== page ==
July Westhale is a poet of remarkable grace, and her debut collection of poems, Trailer Trash, is a diamond bit-sharp exploration of trauma, memory, loss and longing. This is the kind of poetry that drills down into bone and marrow. These are songs of hard-won experience, innocence be damned.
Tackling the death of her mother at a young age, the poverty of her childhood in the cotton country of Riverside County, Southern California, and the exploration of her sexuality as a young mixed-race woman, Westhale weaves a vivid, colour-drenched tapestry of her past and present lives with care. Every phrase, every line is so adroit that, by the time you finish this book, your mind will be swirling with a sense of fire and revolt.
You will remember Westhale's portrait of herself as two girls in ‘Ars Poetica’, in which one girl offers kindness only for the other to exploit this kindness and kill her in the process. It’s a poem of arresting beauty and exactitude. Not a single word is wasted and yet the subtext is dense, demonstrating the ways in which our twin selves offer contradistinctive approaches to the world: self-nurture interlocked with self-detonation, self-consideration versus self-cruelty.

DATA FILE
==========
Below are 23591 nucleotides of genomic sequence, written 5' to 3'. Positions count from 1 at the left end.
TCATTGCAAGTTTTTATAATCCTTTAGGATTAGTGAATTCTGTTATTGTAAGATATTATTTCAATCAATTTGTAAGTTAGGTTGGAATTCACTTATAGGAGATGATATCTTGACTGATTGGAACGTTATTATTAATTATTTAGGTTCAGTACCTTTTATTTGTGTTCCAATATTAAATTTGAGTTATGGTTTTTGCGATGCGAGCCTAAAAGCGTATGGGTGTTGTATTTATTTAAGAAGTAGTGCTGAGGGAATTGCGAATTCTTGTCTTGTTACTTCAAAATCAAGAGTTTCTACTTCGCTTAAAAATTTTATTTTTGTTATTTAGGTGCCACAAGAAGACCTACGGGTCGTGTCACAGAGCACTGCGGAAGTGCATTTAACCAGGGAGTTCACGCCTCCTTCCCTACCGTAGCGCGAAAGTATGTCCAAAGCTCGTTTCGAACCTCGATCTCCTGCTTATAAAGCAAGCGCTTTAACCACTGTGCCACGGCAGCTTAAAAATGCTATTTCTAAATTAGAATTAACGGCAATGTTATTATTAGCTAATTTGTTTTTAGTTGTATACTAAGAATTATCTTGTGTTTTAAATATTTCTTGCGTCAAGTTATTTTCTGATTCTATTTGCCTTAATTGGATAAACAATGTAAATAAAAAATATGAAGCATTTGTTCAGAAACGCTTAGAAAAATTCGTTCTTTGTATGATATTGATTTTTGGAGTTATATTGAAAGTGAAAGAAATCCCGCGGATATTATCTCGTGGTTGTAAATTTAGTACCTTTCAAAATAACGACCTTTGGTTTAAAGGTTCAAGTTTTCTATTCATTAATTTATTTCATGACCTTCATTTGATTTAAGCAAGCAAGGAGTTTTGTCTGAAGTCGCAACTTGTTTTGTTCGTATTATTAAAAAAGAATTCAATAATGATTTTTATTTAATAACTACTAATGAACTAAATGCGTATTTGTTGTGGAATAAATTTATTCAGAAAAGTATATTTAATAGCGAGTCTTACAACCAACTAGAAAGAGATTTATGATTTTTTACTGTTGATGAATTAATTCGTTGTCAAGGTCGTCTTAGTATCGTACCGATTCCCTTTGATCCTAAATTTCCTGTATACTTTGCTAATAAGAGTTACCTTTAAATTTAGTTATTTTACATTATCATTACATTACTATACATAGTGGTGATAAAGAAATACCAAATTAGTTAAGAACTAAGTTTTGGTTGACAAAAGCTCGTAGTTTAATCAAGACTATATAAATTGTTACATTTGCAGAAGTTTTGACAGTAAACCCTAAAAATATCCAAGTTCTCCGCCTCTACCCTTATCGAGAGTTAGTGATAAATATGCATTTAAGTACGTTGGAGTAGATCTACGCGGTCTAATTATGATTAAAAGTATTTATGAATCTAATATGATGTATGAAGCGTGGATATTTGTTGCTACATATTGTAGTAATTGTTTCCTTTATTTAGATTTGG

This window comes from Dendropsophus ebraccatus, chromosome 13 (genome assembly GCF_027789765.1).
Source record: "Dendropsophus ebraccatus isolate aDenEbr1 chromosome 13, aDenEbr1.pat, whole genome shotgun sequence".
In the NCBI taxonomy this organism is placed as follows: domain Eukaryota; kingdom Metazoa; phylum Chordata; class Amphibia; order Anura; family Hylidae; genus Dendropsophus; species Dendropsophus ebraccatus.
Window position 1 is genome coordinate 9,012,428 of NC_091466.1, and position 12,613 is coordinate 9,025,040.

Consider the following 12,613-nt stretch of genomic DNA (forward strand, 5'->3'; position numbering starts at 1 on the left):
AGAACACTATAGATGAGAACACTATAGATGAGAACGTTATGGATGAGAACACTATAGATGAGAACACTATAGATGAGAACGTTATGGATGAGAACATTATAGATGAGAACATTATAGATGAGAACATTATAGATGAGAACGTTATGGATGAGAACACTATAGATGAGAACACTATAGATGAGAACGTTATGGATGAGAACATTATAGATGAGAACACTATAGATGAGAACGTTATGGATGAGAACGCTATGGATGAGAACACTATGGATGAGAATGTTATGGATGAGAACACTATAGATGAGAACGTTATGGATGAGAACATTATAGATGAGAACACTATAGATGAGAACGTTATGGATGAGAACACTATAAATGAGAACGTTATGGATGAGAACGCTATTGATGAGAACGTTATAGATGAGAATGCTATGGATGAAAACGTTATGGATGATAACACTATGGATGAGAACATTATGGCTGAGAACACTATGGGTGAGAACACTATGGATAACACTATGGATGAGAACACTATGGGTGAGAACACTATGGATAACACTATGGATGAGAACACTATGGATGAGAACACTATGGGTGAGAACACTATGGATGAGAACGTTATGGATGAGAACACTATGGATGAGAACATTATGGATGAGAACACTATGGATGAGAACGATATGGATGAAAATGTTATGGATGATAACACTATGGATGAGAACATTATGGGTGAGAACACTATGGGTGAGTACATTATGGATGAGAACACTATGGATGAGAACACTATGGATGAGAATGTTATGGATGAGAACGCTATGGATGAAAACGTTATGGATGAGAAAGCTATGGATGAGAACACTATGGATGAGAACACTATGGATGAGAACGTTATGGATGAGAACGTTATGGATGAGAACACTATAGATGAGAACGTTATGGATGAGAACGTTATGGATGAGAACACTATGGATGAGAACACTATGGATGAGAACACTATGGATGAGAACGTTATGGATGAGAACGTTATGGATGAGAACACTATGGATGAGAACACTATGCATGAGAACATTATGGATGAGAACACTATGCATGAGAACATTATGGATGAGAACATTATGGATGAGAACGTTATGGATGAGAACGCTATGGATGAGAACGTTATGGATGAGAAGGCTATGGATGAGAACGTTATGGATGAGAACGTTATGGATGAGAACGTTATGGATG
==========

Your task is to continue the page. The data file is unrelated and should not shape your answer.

In ‘Intolerable Objects/ Tomato’ we get our first glimpse of the poet’s hardscrabble childhood: ‘In the yard, a woman paid to care/ feeds our soiled underwear to potbelly pigs.’
You will remember the following lines and they will haunt you:
‘I was born in a dry world, and we lived/ as chasms among men, saguaros/ with hundreds of years holding rain; / the same, in a sense, as wild beasts in battle, who want for water.’
‘For truth, I say I remember/ this mother, the mother of my nights/ bringing home a jackrabbit, / pulling a tooth trap from its pelage to slit/ the pregnant belly, knowing/ the body to be a stasis and the desert a hell/ and the knife the only bridge between the two.’
Trailer Trash is a dazzler of a debut, and July Westhale is a poet to celebrate.
JULY WESTHALE is photographed by JULIA SPARENBERG.